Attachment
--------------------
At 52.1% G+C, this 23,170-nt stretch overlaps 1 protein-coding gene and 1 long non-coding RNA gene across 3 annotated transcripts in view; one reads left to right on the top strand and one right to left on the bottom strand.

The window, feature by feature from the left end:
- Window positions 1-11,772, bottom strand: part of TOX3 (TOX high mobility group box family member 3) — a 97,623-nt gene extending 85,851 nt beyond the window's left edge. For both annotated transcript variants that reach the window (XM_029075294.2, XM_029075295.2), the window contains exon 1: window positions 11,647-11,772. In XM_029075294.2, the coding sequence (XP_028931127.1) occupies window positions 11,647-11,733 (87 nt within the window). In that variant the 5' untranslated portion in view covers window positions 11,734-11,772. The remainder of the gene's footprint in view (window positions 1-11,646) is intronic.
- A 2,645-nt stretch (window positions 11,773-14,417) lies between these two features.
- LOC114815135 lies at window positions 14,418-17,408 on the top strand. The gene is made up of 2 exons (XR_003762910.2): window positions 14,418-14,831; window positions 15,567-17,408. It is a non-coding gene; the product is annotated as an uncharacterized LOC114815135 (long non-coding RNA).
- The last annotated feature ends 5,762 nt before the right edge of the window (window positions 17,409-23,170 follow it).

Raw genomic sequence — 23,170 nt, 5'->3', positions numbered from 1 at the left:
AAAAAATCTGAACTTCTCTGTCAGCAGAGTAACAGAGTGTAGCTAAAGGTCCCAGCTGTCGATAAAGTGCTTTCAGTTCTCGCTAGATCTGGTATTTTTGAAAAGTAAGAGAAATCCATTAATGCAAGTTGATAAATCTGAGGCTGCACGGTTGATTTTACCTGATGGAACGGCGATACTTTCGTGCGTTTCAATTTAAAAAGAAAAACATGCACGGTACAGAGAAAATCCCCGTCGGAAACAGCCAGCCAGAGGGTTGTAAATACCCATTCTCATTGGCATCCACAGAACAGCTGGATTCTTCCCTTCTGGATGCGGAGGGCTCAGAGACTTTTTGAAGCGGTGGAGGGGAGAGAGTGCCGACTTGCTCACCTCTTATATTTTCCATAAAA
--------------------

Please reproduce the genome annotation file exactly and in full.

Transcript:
At 52.1% G+C, this 23,170-nt stretch overlaps 1 protein-coding gene and 1 long non-coding RNA gene across 3 annotated transcripts in view; one reads left to right on the top strand and one right to left on the bottom strand.

The window, feature by feature from the left end:
- Window positions 1-11,772, bottom strand: part of TOX3 (TOX high mobility group box family member 3) — a 97,623-nt gene extending 85,851 nt beyond the window's left edge. For both annotated transcript variants that reach the window (XM_029075294.2, XM_029075295.2), the window contains exon 1: window positions 11,647-11,772. In XM_029075294.2, the coding sequence (XP_028931127.1) occupies window positions 11,647-11,733 (87 nt within the window). In that variant the 5' untranslated portion in view covers window positions 11,734-11,772. The remainder of the gene's footprint in view (window positions 1-11,646) is intronic.
- A 2,645-nt stretch (window positions 11,773-14,417) lies between these two features.
- LOC114815135 lies at window positions 14,418-17,408 on the top strand. The gene is made up of 2 exons (XR_003762910.2): window positions 14,418-14,831; window positions 15,567-17,408. It is a non-coding gene; the product is annotated as an uncharacterized LOC114815135 (long non-coding RNA).
- The last annotated feature ends 5,762 nt before the right edge of the window (window positions 17,409-23,170 follow it).

Raw genomic sequence — 23,170 nt, 5'->3', positions numbered from 1 at the left:
AAAAAATCTGAACTTCTCTGTCAGCAGAGTAACAGAGTGTAGCTAAAGGTCCCAGCTGTCGATAAAGTGCTTTCAGTTCTCGCTAGATCTGGTATTTTTGAAAAGTAAGAGAAATCCATTAATGCAAGTTGATAAATCTGAGGCTGCACGGTTGATTTTACCTGATGGAACGGCGATACTTTCGTGCGTTTCAATTTAAAAAGAAAAACATGCACGGTACAGAGAAAATCCCCGTCGGAAACAGCCAGCCAGAGGGTTGTAAATACCCATTCTCATTGGCATCCACAGAACAGCTGGATTCTTCCCTTCTGGATGCGGAGGGCTCAGAGACTTTTTGAAGCGGTGGAGGGGAGAGAGTGCCGACTTGCTCACCTCTTATATTTTCCATAAAA